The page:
Hi Joe,
        Many people pay little attention to ANY oil gallery or passage when dismantling this particular generation of engine. I have come across it many times and can only advise that on standard clutch units, it is important. BUT when a clutch has failed more than twice I have found ovality on the drive gear upon which the clutch rollers lock. You can replace the rollers as much as you like and they will still fail after minimal mileage.
        I have even had customers fit totally new kits and springs and they still wont operate for this reason. Then they come to me.
        I partially blame poor oil supply but also recognise it as a genuine design flaw and weakness.
        I always opt for the latter sprag clutch unit off the later models as above for this reason. Once done, they never go. I have recently done the same conversion for a Z650 B1 using a ZR7 clutch unit on a Z650b1 shaft.
        Kawasaki was aware of the starter clutch issues on both on early small Zeds and the GPz900r/ and hence addressed both with upgraded sprag units until the end of production in 2005.
        All engines on assembly should be meticulously cleaned and inspected on assembly/inspection.
        I have put right so many ‘back yard’ engine builds due to this lack of detail.
        The worst I have seen and done was a total build on a CBX1000 engine ‘done in a shed’. Being clinical is the key.

        Sorry about the delay in reply.

        Best Regards from UK/ Dean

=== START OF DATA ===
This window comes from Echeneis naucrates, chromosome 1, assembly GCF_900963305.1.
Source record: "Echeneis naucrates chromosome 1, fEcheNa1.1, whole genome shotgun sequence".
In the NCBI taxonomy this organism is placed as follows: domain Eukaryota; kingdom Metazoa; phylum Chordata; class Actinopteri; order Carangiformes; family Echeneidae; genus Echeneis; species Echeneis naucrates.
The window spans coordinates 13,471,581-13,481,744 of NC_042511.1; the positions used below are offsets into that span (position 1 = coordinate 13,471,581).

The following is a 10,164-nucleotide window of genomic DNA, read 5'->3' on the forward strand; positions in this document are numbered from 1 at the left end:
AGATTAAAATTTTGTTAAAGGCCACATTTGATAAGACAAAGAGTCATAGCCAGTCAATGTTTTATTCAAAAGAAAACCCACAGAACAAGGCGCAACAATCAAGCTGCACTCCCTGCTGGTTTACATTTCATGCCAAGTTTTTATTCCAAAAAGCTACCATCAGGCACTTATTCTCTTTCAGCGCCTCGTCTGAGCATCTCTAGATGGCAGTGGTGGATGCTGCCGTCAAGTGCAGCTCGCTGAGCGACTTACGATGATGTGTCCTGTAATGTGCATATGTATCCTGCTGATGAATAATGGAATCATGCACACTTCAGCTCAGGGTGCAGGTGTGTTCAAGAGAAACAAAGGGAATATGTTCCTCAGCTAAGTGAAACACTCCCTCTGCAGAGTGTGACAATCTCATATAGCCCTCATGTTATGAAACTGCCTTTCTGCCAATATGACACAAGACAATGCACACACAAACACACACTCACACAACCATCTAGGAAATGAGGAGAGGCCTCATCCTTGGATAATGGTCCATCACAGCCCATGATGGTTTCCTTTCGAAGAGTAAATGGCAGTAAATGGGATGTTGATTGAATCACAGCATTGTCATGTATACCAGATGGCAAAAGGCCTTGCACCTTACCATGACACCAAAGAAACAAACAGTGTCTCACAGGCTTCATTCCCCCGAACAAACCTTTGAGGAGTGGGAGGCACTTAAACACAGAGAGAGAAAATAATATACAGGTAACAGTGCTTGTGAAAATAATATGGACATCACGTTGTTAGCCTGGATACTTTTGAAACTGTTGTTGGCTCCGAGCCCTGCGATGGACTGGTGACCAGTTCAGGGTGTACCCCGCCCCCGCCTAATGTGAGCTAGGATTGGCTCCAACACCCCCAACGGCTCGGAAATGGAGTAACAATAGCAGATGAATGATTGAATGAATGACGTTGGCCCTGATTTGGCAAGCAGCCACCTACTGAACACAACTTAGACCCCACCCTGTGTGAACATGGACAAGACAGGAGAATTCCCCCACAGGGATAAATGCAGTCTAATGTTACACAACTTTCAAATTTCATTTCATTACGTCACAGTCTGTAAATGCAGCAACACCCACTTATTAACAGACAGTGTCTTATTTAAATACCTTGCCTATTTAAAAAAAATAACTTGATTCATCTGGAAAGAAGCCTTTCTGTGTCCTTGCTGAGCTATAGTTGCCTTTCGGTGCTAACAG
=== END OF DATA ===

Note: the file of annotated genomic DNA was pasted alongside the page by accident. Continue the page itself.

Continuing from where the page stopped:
• Ian Loader said:

      Hi Dean,

      Very informative. You obviously rebuild these a lot. I have a GPZ900A2 in need of a starter clutch replacement. It also has low compression on cylinder No.4. Its been standing for about 10 years from what I can gather before I bought it. I got it running and have overhauled the frame, drivetrain, brakes and suspension. This just leaves the engine and I am thinking to get someone to do it for me. Is this something I could come to you for?


      Buckingham UK.

  13. Kristian M. said:

    Help… the little black plastic pipe fell into oil sump (just like it did to you) and i dont know how to reassemble. Can you descripe how to put it back? regards Kristian from Denmark

  14. Adrián García Fueyo said:

    Hi, since you repaired, Did it have any kind of failure in the same area?

  15. Adrián García Fueyo said:

    I’m trying to dicide whether to repair it with the parts of a 1987 GPZ900 or replace it with a 1992 ZZR1100, as I’ve research, both are valid for the 1985 GPZ900, wich I have.